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When the World (Almost) Ended

Apocalypse … almost?

January 2022

Script

This video is part of our Kite & Key Shorts series—easy to understand...but hard to forget.

 

Human history is full of barely avoided catastrophes.

In 1908, a meteor struck a desolate part of Russia near the Tunguska River.i The blast was over a thousand times more powerful than the nuclear bomb used at Hiroshima.

Had the object struck about five hours earlier, it would have been on a trajectory to destroy St. Petersburg (population: 1.5 million). Instead ... it only flattened 80 million trees.

Another near miss: In 1971, Los Angeles was struck by the San Fernando earthquake.ii The quake severely damaged the Van Norman reservoir, causing the top 30 feet of its dam to crumble.

Luckily, the reservoir was only half-filled at the time and no water escaped. Had it been full, it’s estimated that as many as 123,000 people would have been killed in a flood.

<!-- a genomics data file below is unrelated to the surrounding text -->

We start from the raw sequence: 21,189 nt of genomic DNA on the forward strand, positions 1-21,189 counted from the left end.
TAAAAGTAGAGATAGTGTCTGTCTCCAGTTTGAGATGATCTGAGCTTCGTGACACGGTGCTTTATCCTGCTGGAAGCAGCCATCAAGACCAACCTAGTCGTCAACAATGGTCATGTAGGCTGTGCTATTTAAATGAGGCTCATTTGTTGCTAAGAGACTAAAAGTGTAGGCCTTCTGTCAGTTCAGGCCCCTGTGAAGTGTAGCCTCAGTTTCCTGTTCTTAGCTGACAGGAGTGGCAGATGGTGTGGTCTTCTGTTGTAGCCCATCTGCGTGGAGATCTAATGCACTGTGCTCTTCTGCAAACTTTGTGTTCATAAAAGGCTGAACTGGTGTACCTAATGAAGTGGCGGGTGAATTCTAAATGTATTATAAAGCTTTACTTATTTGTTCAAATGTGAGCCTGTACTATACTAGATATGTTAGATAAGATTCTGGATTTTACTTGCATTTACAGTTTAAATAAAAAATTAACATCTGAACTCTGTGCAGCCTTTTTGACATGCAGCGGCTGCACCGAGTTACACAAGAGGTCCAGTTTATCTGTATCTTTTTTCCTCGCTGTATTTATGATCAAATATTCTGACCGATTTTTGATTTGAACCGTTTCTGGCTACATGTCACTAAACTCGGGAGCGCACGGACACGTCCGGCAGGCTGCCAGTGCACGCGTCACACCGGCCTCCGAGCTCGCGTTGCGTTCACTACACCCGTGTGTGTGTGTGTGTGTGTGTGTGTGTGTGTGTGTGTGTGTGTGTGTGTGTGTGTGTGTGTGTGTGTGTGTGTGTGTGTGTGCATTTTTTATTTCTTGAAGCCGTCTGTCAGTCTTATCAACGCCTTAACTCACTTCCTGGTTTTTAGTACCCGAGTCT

Perhaps the biggest near-disaster was avoided thanks to one man’s quick thinking. On September 26, 1983, Stanislav Petrov was on duty at a Soviet nuclear command center when he saw five U.S. nuclear missiles heading towards Russia.iii

Protocol would have been to launch a counter strike ... but Petrov had a gut feeling the alert was a malfunction. He was right — and his decision likely saved us from nuclear war.

It’s easy to worry about all the ways that things can go wrong ... but we should also be grateful for all the times they haven’t.

 

WHAT YOU NEED TO KNOW:

  1. In 1908, a meteor came within five hours of destroying St. Petersburg, Russia.
  2. In 1971, Los Angeles narrowly avoided a dam break that could have killed 123,000.
  3. In 1983, a Soviet officer prevented war by ignoring a false alarm of an American nuclear attack.

Source(s)

  1. “June 30, 1908: A Very Close Encounter of the Second Kind” (Tony Long) — Wired
  2. “'71 Valley Quake a Brush With Catastrophe” (Kenneth Reich) — Los Angeles Times
  3. “Stanislav Petrov” — National Park Service

Shownotes

SOUND: "Clock” (Veaceslav Draganov)

FOOTAGE: Jean-Édouard Dargent (Bibliothèque Nationale de France)//Vokrug Sveta: eonid Kulik,Bettmann, Scott Peterson (Getty) //U.S. Geological Survey (Flickr)

CITED SOURCES AND NEWS OUTLETS ARE NOT AFFILIATED WITH AND HAVE NOT ENDORSED OR SPONSORED ANY PORTION OF THIS PRODUCTION.

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